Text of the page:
Yet execute thy wrath on me alone :
O spare my guiltless wife and my poor children!
I pr'ythee, gentle keeper, stay by me:
My soul is heavy, and I fain would sleep.
14. SCROOP AND RICHARD. SCROOP. More health and happiness betide my liege, Than can my care-tuned tongue deliver him!
K. Rich. Mine ear is open, and my heart prepared ; The worst is worldly loss thou canst unfold. Say, is my kingdom lost? Why 'twas my care; And what loss is it to be rid of care ? Strives Bolingbroke to be as great as we ? Greater he shall pot be; if he serve God, We'll serve him too, and be his fellow so. Revolt our subjects ? that we cannot mend; They break their faith to God, as well as us. Cry woe, destruction, ruin, loss, decay; The worst is death, and death will have his day.
SCBOOP. Glad am I that your highness is so armed To bear the tidings of calamity. Like an unseasonable stormy day, Which makes the silver rivers drown their shores, As if the world were all dissolved to tears ; So high above his limits swells the rage Of Bolingbrokecovering your fearful land With hard bright steel, and hearts more hard than steel. White beards have armed their thin and hairless scalps Against thy majesty ; boys, with women's voices, Strive to speak big, and clasp their female joints In stiff unwieldy arms, against thy erown; The very beadsmen learn to bend their bows Of double fatal yew against thy state. Yea, distaff women manage rusty bills Against thy seat: both young and old rebel, And all goes worse than I have power to tell.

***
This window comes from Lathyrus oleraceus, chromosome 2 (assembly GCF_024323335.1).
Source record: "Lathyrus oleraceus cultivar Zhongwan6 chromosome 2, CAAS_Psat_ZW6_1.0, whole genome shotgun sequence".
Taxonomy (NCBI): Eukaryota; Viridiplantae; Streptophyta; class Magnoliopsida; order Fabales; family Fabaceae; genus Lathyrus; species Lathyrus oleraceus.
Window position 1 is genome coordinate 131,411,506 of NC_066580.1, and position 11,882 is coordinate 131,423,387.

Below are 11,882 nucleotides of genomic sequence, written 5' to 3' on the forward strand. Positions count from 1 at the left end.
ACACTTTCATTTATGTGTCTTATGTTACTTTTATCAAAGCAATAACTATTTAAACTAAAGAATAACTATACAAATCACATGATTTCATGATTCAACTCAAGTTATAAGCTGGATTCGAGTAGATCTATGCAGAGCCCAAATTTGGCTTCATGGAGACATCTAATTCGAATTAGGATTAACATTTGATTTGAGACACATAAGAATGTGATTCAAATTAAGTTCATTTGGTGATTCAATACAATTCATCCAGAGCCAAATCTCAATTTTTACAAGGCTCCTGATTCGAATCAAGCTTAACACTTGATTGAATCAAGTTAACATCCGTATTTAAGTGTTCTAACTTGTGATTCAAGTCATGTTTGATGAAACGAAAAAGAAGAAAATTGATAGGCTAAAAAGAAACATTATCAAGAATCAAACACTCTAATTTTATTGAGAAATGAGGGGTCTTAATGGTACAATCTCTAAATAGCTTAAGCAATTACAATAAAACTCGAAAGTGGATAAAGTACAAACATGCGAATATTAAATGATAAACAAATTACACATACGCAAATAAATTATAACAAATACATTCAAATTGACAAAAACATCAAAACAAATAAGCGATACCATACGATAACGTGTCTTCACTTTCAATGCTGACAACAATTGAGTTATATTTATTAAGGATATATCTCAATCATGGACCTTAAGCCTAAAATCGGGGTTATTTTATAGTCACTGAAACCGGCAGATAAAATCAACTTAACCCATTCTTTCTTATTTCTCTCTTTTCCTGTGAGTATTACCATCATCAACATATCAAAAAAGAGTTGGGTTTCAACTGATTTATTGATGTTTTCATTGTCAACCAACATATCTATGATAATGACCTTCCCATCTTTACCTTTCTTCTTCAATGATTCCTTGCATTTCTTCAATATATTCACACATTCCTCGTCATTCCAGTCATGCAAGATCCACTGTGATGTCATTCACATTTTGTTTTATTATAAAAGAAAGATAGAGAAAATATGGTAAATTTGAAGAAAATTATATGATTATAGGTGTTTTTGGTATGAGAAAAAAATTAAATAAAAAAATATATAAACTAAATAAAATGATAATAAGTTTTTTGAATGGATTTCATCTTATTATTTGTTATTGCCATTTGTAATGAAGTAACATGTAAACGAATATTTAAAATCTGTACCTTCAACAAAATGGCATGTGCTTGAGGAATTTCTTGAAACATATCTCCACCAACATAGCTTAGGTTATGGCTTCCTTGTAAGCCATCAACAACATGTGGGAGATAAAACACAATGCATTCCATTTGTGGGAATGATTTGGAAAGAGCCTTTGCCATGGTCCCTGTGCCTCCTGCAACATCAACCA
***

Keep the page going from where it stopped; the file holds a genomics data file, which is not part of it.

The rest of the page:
K. Rich. Too well, too well, thou tell'st a tale so ill. Where is the earl of Wiltshire? where is Bagot? What is become of Bushy? where is Green ?
.. No matter where : of comfort no man speak, Let's talk of graves, of worms and epitaphs. Make dust our paper, and with rainy eyes
And found no course of breath within your majesty,
How cold it struck my heart! if I do feign,
O let me in my present wildness die,
And never live to show th' incredulous world
The noble change that I have purposed.
Coming to look on you, thinking you dead,
(And dead almost, my liege, to think you were,)
I spake unto the crown, as having sense,
And thus upbraided it : “ The care on thee depending
Hath fed upon the body of my father,
Therefore, thou best of gold, art worst of gold :
Other, less fine in carat, is more precious,
Preserving life in medicine potable :
But thou, most fine, most honour'd, most renown'd,
Hast eat thy bearer up.” Thus, my most royal liege,
Accusing it, I put it on my head,
To try with it (as with an enemy,
That had before my face murder'd my father)
The quarrel of a true inheritor.
But if it did infect my blood with joy,
Or swell my thoughts to any strain of pride,
If any rebel or vain spirit of mine
Did with the least affection of a welcome
Give entertainment to the might of it,
Let Heaven for ever keep it from my head,
And make me as the poorest vassal is,
That doth with awe and terror kneel to it!
K. HEN. O my son !
Heaven put it in thi“ mind to take it hence,
That thou might'st win the more thy father's love,
Pleading so wisely in excuse of it.
Come hither, Harry, sit thou by my bed;
And hear, I think, the very latest counsel
That ever I shall breathe. Heaven knows, my son,
By what by-paths, and indirect crook'd ways,
I met this crown; and I myself know well
How troublesome it sat upon my head.
To thee it shall descend with better quiet,
Better opinion, better confirmation :
For all the soil of the achievement goes